Widows and Orphans Development Foundation

The situation of orphans

“Orphans are easier to ignore before you know their names. They are easier to ignore before you see their faces. It is easier to pretend they’re not real before you hold them in your arms, but once you do, everything changes.”David Platt.

Orphaned children are categorised into ‘single orphan’ a child who has lost one parent, and ‘double orphan’ as a child who has lost both parents.

Children are vulnerable, but orphaned children are most vulnerable

 Every human being as a young child would like to enjoy the privilege of being nurtured, loved, and cared for by their mother and father – a ‘luxury’ which orphans are deprived of. Instead, they struggle to fend for themselves and rebuild their young lives without the support of one or both of the parents. This makes them vulnerable emotionally, psychologically, socially and economically as they find themselves lacking the life necessities such as food, healthcare, and education.

In the economically disadvantaged families, orphans who lose both parents have in some cases become heads of household with the elder orphan assuming the role of father and mother to take care of his or her younger siblings. In one report, children aged 7 and 8 were found to be heading the households in Makete district in Tanzania. Most orphans are paternal orphans. Paternal orphans are those orphans who have lost their fathers.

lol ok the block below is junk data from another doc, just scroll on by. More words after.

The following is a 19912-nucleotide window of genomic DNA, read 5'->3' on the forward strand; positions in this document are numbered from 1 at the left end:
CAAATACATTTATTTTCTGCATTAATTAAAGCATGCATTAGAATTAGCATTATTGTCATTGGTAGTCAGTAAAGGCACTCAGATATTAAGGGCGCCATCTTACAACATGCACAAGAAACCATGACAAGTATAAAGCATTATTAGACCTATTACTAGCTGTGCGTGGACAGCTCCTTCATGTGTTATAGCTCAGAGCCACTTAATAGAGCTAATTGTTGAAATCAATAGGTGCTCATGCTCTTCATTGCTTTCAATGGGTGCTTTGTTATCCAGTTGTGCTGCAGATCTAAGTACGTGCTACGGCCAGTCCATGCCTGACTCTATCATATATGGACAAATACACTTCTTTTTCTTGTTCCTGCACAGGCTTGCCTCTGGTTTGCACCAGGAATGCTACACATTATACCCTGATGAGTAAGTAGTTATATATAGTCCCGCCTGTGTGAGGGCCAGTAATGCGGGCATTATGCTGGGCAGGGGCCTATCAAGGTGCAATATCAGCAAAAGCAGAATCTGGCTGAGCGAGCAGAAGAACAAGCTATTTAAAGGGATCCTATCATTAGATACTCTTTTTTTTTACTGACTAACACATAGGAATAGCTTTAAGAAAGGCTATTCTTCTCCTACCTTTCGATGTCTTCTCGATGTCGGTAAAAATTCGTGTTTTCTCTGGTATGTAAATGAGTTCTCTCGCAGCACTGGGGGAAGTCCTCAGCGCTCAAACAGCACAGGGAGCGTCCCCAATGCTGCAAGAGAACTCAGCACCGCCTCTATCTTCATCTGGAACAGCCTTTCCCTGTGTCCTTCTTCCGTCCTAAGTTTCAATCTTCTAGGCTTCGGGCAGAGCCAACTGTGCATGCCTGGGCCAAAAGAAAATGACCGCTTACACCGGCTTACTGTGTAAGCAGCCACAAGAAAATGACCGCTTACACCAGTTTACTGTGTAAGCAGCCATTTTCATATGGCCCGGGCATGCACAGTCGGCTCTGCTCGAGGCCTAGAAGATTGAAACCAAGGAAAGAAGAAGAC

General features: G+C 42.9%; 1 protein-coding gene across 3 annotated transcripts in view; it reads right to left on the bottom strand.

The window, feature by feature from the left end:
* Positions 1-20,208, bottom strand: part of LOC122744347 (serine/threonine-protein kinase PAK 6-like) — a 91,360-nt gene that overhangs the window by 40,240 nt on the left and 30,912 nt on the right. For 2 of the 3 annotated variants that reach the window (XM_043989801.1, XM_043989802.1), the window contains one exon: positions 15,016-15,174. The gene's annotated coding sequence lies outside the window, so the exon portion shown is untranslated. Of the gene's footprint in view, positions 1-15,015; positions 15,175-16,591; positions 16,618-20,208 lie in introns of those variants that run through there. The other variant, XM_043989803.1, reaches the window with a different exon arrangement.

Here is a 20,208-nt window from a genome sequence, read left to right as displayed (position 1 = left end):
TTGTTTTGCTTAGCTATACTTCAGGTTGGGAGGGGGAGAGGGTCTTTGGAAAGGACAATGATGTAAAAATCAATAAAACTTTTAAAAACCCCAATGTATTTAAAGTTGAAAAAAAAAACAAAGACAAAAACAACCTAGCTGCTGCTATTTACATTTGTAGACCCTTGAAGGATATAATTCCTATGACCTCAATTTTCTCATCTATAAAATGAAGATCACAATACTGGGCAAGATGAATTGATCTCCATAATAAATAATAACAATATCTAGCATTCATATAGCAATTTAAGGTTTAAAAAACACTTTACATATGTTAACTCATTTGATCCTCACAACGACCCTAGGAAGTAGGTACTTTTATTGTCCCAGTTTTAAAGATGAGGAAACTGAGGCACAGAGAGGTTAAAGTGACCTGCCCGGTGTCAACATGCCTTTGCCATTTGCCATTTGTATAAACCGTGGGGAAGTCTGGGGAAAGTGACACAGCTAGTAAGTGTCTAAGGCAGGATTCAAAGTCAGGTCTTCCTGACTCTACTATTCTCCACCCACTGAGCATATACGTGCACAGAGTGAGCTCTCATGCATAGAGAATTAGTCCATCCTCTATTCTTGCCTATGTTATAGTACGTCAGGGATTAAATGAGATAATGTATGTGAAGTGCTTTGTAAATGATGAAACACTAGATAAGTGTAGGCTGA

Globally, more men die than women due various factors. For example, during the COVID 19 pandemic, statistics show that men in Sub-Saharan Africa accounted for 67% to 70% of COVID 19 deaths which translates that more women have become newly widowed and children becoming paternal orphans since the outbreak of the pandemic. Therefore, the majority of the orphans are cared for by their mothers or other members of extended family.

Education is the most problematic area for orphans

Education is one of the most problematic areas for orphans. The tragedy is greatest for double orphans. For example, one of the researches done by UNICEF showed that only 52 per cent of double orphans attend school in Tanzania.

The most pressing needs for orphaned children are school uniforms, books, pens, backpacks, and life necessities such as food and medication.